How Can We Make Medicare Advantage Better?
By Jarrod Fowler, MHA FMA Director of Health Care Policy and Innovation | Updated March 24, 2022


As the FMA has reported previously, Florida is one of only two states where Medicare Advantage (MA) enrollees constitute the majority of beneficiaries. Additionally, MA enrollees are projected only to grow as a proportion of total Medicare beneficiaries in the coming years. Therefore, it will become increasingly important to focus on ways to improve MA from the standpoint of beneficiaries and physicians alike. Outlined below are two improvements to MA that could be enacted almost immediately and would have a positive impact on the program’s sustainability.

Enact Stricter Network Adequacy Standards
Medicare Advantage plans are already held accountable for having adequate networks under current law. Yet, no paucity of examples exist wherein patients switch back to original Medicare as they grow sicker, sometimes to gain access to subspecialists who may be harder to locate within their plans’ networks. While not all MA plans have narrow networks or issues with network adequacy, patients who enroll in any MA plan deserve to have a robust network of specialists and subspecialists. In addition to the study on network adequacy required under the No Surprises Act (NSA), government agencies should invest more in ensuring that all MA plans have truly adequate networks and that beneficiaries can always get the specialized care they need without having to switch to traditional Medicare or another product.

Enact HR 3173 to Address Prior Authorizations
Greater transparency with prior authorizations, which can bog down access to care within the context of Medicare Advantage, is essential. Evidence suggests that targeted, meaningful improvements to the MA prior authorization process could improve administrative efficiency and patient health outcomes. Physicians routinely cite prior authorization as both a top administrative burden and a top barrier to providing patients with timely medical care. For instance, survey data has found that 94% of physicians experience at least some delays in delivering treatments to their patients because of PA requirements. Additionally, 79% of physicians report that PA requirements have caused patients under their care to abandon their recommended courses of treatment. Moreover, 30% of physicians report that PA requirements have caused a patient under their care to experience a serious adverse medical event, such as being hospitalized or requiring emergency medical intervention. Finally, PA requirements consume an average of 16 hours per week of physician time and 85% of physicians describe the burden of PA requirements as “high” or “extremely high.”The FMA emphatically supports HR 3173, which includes multiple provisions that would reduce this type of harm and waste in the context of the Medicare Advantage program where patients are likely to require prompt and appropriate medical treatment. In particular, the bill would:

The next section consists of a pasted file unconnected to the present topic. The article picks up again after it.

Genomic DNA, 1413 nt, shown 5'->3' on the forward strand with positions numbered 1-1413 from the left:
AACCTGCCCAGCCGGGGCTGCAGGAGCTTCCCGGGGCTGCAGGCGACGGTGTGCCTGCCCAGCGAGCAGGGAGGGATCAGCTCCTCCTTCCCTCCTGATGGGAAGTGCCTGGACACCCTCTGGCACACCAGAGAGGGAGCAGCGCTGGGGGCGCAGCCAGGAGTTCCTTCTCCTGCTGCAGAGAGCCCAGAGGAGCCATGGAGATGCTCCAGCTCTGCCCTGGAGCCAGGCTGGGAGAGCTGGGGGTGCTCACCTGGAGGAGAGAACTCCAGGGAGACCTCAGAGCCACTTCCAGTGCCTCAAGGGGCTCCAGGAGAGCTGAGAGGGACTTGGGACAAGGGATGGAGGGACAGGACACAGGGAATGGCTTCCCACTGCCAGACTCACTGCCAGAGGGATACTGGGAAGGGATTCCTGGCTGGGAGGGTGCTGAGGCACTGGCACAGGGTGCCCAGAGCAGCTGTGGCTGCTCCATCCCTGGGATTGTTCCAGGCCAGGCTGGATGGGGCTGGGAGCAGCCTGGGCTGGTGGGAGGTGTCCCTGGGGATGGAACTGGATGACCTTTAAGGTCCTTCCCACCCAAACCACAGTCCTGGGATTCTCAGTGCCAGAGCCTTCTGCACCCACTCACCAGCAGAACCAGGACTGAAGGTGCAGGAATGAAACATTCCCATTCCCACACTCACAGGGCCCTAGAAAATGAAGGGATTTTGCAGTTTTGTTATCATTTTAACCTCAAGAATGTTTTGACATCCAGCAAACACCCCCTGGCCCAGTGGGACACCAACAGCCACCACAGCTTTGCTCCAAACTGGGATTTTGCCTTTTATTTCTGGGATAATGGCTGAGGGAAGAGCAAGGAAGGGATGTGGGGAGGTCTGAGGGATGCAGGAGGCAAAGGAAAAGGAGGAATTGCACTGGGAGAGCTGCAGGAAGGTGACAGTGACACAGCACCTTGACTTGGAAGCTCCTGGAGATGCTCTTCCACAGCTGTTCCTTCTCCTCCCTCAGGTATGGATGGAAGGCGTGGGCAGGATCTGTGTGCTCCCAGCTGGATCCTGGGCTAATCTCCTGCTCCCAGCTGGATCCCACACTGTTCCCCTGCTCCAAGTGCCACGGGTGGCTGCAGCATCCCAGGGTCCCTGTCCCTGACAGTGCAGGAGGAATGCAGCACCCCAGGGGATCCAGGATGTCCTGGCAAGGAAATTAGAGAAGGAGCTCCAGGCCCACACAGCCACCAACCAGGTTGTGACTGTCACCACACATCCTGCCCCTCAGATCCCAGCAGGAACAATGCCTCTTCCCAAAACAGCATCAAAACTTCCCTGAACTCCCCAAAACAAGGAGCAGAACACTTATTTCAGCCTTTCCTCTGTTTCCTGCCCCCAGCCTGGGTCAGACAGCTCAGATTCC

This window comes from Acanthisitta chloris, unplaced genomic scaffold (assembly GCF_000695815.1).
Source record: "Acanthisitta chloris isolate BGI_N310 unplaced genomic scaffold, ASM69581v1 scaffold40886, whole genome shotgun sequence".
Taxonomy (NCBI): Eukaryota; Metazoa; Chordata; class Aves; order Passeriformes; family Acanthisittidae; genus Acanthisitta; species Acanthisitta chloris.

1. Establish an electronic prior authorization (ePA) program and require MA plans to adopt ePA capabilities that meet specified standards. The adoption of appropriate ePA standards would lessen the administrative burden associated with PA requirements and support the advancement of interoperability.
  2. Require the Secretary of the Department of Health and Human Services (HHS) to establish and routinely update a list of items and services eligible for real-time decisions under the MA ePA program, taking into consideration current medical practice and technology, healthcare industry standards, and other relevant factors. Standardizing and streamlining the prior authorization process for routinely approved items and services would significantly reduce the amount of unnecessary time and effort spent on PA requests.
  3. The legislation requires PA requests to be reviewed by qualified medical personnel. The approval or denial of a PA request can greatly affect the health and well-being of vulnerable Medicare beneficiaries and such determinations should only be made by those with appropriate training and expertise.
  4. The legislation contains provisions that increase transparency around the PA process by requiring MA plans to provide certain data and information to CMS, providers, and beneficiaries. For instance, the transparency provisions in the bill require MA plans to provide detailed data on the applicability of PA requirements for covered items and services, the rate at which PA requests are approved, the manner in which PA appeals and denials are adjudicated, and other relevant data that will help government officials and stakeholders evaluate the benefits and drawbacks of PA requirements with greater precision.
  5. The legislation requires HHS to engage in rulemaking to protect beneficiaries from disruptions in care due to PA requirements as they transition between MA plans. Such protections will prevent Medicare beneficiaries from experiencing treatment delays when they exercise their right to change MA plans in accordance with current law.

Taken together, these five improvements would make strong steps toward a more fair and transparent prior authorization system that could be expanded to other types of health plans later.


i 2020 AMA prior authorization (PA) physician survey, American Medical Association